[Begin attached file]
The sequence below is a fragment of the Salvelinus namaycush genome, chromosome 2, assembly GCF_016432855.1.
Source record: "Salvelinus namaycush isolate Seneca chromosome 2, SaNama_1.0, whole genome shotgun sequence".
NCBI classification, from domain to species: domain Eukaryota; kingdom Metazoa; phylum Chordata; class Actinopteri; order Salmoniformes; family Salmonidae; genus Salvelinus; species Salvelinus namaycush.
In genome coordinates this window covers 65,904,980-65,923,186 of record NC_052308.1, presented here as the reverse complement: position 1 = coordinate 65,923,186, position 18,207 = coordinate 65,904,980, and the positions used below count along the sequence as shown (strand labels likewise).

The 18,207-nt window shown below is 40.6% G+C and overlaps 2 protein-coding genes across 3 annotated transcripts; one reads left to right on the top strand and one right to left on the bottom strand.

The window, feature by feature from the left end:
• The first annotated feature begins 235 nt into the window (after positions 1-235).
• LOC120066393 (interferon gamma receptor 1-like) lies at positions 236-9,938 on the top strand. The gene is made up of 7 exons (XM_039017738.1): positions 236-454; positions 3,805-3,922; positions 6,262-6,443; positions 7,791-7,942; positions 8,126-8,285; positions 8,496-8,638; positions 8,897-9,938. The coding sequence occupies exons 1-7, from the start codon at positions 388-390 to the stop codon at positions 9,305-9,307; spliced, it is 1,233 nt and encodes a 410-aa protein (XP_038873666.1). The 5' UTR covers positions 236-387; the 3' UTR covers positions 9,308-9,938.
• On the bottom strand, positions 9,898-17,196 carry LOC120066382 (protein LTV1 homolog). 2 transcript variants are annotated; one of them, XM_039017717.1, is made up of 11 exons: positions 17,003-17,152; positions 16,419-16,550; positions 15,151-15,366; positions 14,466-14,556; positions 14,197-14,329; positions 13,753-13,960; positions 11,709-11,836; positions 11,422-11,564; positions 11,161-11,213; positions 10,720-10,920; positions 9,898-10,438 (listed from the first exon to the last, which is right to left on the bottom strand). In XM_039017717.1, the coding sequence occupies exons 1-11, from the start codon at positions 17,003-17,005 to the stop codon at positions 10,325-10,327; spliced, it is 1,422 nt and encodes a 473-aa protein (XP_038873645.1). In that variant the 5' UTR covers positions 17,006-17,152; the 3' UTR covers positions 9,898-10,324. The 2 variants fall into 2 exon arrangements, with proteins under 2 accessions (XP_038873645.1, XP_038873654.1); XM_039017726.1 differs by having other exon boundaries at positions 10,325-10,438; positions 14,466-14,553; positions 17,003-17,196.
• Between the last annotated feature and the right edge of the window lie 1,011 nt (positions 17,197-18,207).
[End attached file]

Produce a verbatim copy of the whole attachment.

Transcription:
The sequence below is a fragment of the Salvelinus namaycush genome, chromosome 2, assembly GCF_016432855.1.
Source record: "Salvelinus namaycush isolate Seneca chromosome 2, SaNama_1.0, whole genome shotgun sequence".
NCBI classification, from domain to species: domain Eukaryota; kingdom Metazoa; phylum Chordata; class Actinopteri; order Salmoniformes; family Salmonidae; genus Salvelinus; species Salvelinus namaycush.
In genome coordinates this window covers 65,904,980-65,923,186 of record NC_052308.1, presented here as the reverse complement: position 1 = coordinate 65,923,186, position 18,207 = coordinate 65,904,980, and the positions used below count along the sequence as shown (strand labels likewise).

The 18,207-nt window shown below is 40.6% G+C and overlaps 2 protein-coding genes across 3 annotated transcripts; one reads left to right on the top strand and one right to left on the bottom strand.

The window, feature by feature from the left end:
• The first annotated feature begins 235 nt into the window (after positions 1-235).
• LOC120066393 (interferon gamma receptor 1-like) lies at positions 236-9,938 on the top strand. The gene is made up of 7 exons (XM_039017738.1): positions 236-454; positions 3,805-3,922; positions 6,262-6,443; positions 7,791-7,942; positions 8,126-8,285; positions 8,496-8,638; positions 8,897-9,938. The coding sequence occupies exons 1-7, from the start codon at positions 388-390 to the stop codon at positions 9,305-9,307; spliced, it is 1,233 nt and encodes a 410-aa protein (XP_038873666.1). The 5' UTR covers positions 236-387; the 3' UTR covers positions 9,308-9,938.
• On the bottom strand, positions 9,898-17,196 carry LOC120066382 (protein LTV1 homolog). 2 transcript variants are annotated; one of them, XM_039017717.1, is made up of 11 exons: positions 17,003-17,152; positions 16,419-16,550; positions 15,151-15,366; positions 14,466-14,556; positions 14,197-14,329; positions 13,753-13,960; positions 11,709-11,836; positions 11,422-11,564; positions 11,161-11,213; positions 10,720-10,920; positions 9,898-10,438 (listed from the first exon to the last, which is right to left on the bottom strand). In XM_039017717.1, the coding sequence occupies exons 1-11, from the start codon at positions 17,003-17,005 to the stop codon at positions 10,325-10,327; spliced, it is 1,422 nt and encodes a 473-aa protein (XP_038873645.1). In that variant the 5' UTR covers positions 17,006-17,152; the 3' UTR covers positions 9,898-10,324. The 2 variants fall into 2 exon arrangements, with proteins under 2 accessions (XP_038873645.1, XP_038873654.1); XM_039017726.1 differs by having other exon boundaries at positions 10,325-10,438; positions 14,466-14,553; positions 17,003-17,196.
• Between the last annotated feature and the right edge of the window lie 1,011 nt (positions 17,197-18,207).